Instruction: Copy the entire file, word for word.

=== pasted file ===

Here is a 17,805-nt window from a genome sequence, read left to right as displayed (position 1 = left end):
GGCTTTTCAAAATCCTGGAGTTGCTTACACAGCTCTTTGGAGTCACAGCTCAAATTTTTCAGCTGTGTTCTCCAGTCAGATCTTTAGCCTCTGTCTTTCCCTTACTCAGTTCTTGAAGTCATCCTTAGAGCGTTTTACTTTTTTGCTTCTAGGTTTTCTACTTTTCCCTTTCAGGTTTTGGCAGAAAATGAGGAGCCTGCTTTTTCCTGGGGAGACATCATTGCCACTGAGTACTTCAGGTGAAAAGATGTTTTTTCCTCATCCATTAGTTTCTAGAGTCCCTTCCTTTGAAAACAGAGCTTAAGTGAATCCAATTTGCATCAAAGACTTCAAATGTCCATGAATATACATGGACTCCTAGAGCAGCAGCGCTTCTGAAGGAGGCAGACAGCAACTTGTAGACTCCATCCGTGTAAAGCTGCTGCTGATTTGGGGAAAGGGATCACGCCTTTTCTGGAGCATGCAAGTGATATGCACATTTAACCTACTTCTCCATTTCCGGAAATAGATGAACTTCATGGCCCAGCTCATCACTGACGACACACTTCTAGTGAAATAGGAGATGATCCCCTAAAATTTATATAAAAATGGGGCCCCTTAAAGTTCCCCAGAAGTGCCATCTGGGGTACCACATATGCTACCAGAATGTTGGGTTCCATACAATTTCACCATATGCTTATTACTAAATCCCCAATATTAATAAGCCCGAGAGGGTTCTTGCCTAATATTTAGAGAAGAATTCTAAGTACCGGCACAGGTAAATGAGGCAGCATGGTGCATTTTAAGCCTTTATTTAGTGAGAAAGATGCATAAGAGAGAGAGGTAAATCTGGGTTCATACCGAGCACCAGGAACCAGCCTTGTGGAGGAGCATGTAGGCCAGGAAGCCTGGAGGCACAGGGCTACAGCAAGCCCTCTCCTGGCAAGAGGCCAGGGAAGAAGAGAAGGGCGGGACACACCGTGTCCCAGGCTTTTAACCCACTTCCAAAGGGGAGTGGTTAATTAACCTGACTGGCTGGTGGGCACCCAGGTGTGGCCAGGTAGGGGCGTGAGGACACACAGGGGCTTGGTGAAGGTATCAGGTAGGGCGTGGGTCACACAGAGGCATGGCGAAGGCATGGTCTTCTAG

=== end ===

Here is a 17,805-nt window from a genome sequence, read left to right as displayed (position 1 = left end):
GGCTTTTCAAAATCCTGGAGTTGCTTACACAGCTCTTTGGAGTCACAGCTCAAATTTTTCAGCTGTGTTCTCCAGTCAGATCTTTAGCCTCTGTCTTTCCCTTACTCAGTTCTTGAAGTCATCCTTAGAGCGTTTTACTTTTTTGCTTCTAGGTTTTCTACTTTTCCCTTTCAGGTTTTGGCAGAAAATGAGGAGCCTGCTTTTTCCTGGGGAGACATCATTGCCACTGAGTACTTCAGGTGAAAAGATGTTTTTTCCTCATCCATTAGTTTCTAGAGTCCCTTCCTTTGAAAACAGAGCTTAAGTGAATCCAATTTGCATCAAAGACTTCAAATGTCCATGAATATACATGGACTCCTAGAGCAGCAGCGCTTCTGAAGGAGGCAGACAGCAACTTGTAGACTCCATCCGTGTAAAGCTGCTGCTGATTTGGGGAAAGGGATCACGCCTTTTCTGGAGCATGCAAGTGATATGCACATTTAACCTACTTCTCCATTTCCGGAAATAGATGAACTTCATGGCCCAGCTCATCACTGACGACACACTTCTAGTGAAATAGGAGATGATCCCCTAAAATTTATATAAAAATGGGGCCCCTTAAAGTTCCCCAGAAGTGCCATCTGGGGTACCACATATGCTACCAGAATGTTGGGTTCCATACAATTTCACCATATGCTTATTACTAAATCCCCAATATTAATAAGCCCGAGAGGGTTCTTGCCTAATATTTAGAGAAGAATTCTAAGTACCGGCACAGGTAAATGAGGCAGCATGGTGCATTTTAAGCCTTTATTTAGTGAGAAAGATGCATAAGAGAGAGAGGTAAATCTGGGTTCATACCGAGCACCAGGAACCAGCCTTGTGGAGGAGCATGTAGGCCAGGAAGCCTGGAGGCACAGGGCTACAGCAAGCCCTCTCCTGGCAAGAGGCCAGGGAAGAAGAGAAGGGCGGGACACACCGTGTCCCAGGCTTTTAACCCACTTCCAAAGGGGAGTGGTTAATTAACCTGACTGGCTGGTGGGCACCCAGGTGTGGCCAGGTAGGGGCGTGAGGACACACAGGGGCTTGGTGAAGGTATCAGGTAGGGCGTGGGTCACACAGAGGCATGGCGAAGGCATGGTCTTCTAG